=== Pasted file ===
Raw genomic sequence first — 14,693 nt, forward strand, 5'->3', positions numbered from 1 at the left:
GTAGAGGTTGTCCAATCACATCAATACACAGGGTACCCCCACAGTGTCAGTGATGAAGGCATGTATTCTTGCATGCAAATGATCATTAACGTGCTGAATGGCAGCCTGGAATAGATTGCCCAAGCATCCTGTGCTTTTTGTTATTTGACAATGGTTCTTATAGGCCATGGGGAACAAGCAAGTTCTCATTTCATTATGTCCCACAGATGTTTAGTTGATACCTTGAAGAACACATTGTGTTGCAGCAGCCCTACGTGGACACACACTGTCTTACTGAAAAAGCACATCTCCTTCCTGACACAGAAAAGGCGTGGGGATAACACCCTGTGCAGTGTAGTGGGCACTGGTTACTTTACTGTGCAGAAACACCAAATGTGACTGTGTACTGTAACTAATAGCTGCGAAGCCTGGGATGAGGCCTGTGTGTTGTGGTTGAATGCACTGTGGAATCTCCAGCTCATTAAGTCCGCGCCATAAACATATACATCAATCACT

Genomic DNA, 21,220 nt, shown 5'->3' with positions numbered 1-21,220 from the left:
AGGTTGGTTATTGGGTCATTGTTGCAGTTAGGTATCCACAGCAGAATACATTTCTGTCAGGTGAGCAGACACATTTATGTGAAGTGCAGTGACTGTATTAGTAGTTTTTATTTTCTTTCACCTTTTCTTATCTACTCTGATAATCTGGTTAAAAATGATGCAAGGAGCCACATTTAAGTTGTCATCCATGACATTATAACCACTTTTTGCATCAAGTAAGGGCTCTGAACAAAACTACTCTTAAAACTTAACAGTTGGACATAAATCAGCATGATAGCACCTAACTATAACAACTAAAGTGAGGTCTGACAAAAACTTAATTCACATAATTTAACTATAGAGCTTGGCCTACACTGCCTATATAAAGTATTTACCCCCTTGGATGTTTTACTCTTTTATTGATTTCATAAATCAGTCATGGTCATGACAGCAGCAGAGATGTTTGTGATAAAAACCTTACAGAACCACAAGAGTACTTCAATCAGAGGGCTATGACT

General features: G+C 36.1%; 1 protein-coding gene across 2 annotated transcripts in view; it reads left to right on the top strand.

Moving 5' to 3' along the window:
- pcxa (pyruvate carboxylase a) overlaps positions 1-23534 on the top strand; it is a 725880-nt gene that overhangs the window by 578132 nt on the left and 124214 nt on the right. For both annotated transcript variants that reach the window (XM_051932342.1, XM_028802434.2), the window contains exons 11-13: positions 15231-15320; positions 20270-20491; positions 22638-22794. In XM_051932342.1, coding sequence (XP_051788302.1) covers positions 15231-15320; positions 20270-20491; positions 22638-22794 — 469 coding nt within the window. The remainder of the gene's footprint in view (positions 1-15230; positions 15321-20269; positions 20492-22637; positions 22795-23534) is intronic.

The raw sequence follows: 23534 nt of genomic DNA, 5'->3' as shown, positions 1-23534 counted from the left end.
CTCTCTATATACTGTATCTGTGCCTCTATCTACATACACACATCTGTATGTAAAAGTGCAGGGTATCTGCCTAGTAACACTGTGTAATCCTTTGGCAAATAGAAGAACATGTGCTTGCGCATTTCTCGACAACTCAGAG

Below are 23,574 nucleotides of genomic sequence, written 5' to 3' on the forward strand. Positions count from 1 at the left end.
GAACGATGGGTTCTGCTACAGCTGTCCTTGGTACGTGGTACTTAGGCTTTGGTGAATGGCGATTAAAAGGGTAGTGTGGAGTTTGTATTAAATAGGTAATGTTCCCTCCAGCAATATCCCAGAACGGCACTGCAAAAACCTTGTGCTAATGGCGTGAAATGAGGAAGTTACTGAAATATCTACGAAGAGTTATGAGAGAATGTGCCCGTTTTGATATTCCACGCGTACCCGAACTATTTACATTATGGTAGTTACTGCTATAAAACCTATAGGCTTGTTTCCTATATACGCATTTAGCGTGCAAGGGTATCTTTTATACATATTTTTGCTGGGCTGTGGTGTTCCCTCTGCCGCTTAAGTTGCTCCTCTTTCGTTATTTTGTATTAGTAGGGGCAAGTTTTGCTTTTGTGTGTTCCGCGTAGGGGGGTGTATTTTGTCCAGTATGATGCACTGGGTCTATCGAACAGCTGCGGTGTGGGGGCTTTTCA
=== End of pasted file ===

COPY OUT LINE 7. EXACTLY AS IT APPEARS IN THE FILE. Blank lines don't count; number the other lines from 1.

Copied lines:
- pcxa (pyruvate carboxylase a) overlaps positions 1-23534 on the top strand; it is a 725880-nt gene that overhangs the window by 578132 nt on the left and 124214 nt on the right. For both annotated transcript variants that reach the window (XM_051932342.1, XM_028802434.2), the window contains exons 11-13: positions 15231-15320; positions 20270-20491; positions 22638-22794. In XM_051932342.1, coding sequence (XP_051788302.1) covers positions 15231-15320; positions 20270-20491; positions 22638-22794 — 469 coding nt within the window. The remainder of the gene's footprint in view (positions 1-15230; positions 15321-20269; positions 20492-22637; positions 22795-23534) is intronic.